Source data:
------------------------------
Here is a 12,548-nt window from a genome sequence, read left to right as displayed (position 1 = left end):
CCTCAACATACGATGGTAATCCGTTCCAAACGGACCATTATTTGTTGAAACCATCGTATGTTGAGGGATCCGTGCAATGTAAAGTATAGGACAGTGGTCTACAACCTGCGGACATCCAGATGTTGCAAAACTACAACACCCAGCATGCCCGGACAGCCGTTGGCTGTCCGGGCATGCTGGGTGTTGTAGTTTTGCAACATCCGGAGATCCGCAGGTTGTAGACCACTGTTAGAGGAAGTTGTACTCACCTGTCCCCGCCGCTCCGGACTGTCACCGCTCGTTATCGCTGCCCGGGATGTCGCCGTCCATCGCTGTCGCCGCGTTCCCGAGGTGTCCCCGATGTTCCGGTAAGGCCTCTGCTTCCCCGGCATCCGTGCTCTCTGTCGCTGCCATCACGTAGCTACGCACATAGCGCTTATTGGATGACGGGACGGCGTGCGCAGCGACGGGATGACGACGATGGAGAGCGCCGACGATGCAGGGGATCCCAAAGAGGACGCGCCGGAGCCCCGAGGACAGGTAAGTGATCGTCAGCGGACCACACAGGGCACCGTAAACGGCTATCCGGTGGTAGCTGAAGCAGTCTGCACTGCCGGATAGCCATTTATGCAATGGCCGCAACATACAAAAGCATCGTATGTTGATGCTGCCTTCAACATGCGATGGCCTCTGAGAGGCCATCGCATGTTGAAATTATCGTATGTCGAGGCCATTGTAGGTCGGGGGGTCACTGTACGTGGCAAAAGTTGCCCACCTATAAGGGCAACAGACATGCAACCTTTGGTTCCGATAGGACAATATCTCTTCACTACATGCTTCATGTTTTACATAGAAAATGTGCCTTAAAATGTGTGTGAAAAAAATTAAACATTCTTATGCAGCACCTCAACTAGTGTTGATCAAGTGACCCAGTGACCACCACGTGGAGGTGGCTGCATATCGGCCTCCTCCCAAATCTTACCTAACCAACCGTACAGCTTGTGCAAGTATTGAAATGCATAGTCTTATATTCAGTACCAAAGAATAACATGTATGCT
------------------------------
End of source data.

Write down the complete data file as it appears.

Here is a 12,548-nt window from a genome sequence, read left to right as displayed (position 1 = left end):
CCTCAACATACGATGGTAATCCGTTCCAAACGGACCATTATTTGTTGAAACCATCGTATGTTGAGGGATCCGTGCAATGTAAAGTATAGGACAGTGGTCTACAACCTGCGGACATCCAGATGTTGCAAAACTACAACACCCAGCATGCCCGGACAGCCGTTGGCTGTCCGGGCATGCTGGGTGTTGTAGTTTTGCAACATCCGGAGATCCGCAGGTTGTAGACCACTGTTAGAGGAAGTTGTACTCACCTGTCCCCGCCGCTCCGGACTGTCACCGCTCGTTATCGCTGCCCGGGATGTCGCCGTCCATCGCTGTCGCCGCGTTCCCGAGGTGTCCCCGATGTTCCGGTAAGGCCTCTGCTTCCCCGGCATCCGTGCTCTCTGTCGCTGCCATCACGTAGCTACGCACATAGCGCTTATTGGATGACGGGACGGCGTGCGCAGCGACGGGATGACGACGATGGAGAGCGCCGACGATGCAGGGGATCCCAAAGAGGACGCGCCGGAGCCCCGAGGACAGGTAAGTGATCGTCAGCGGACCACACAGGGCACCGTAAACGGCTATCCGGTGGTAGCTGAAGCAGTCTGCACTGCCGGATAGCCATTTATGCAATGGCCGCAACATACAAAAGCATCGTATGTTGATGCTGCCTTCAACATGCGATGGCCTCTGAGAGGCCATCGCATGTTGAAATTATCGTATGTCGAGGCCATTGTAGGTCGGGGGGTCACTGTACGTGGCAAAAGTTGCCCACCTATAAGGGCAACAGACATGCAACCTTTGGTTCCGATAGGACAATATCTCTTCACTACATGCTTCATGTTTTACATAGAAAATGTGCCTTAAAATGTGTGTGAAAAAAATTAAACATTCTTATGCAGCACCTCAACTAGTGTTGATCAAGTGACCCAGTGACCACCACGTGGAGGTGGCTGCATATCGGCCTCCTCCCAAATCTTACCTAACCAACCGTACAGCTTGTGCAAGTATTGAAATGCATAGTCTTATATTCAGTACCAAAGAATAACATGTATGCT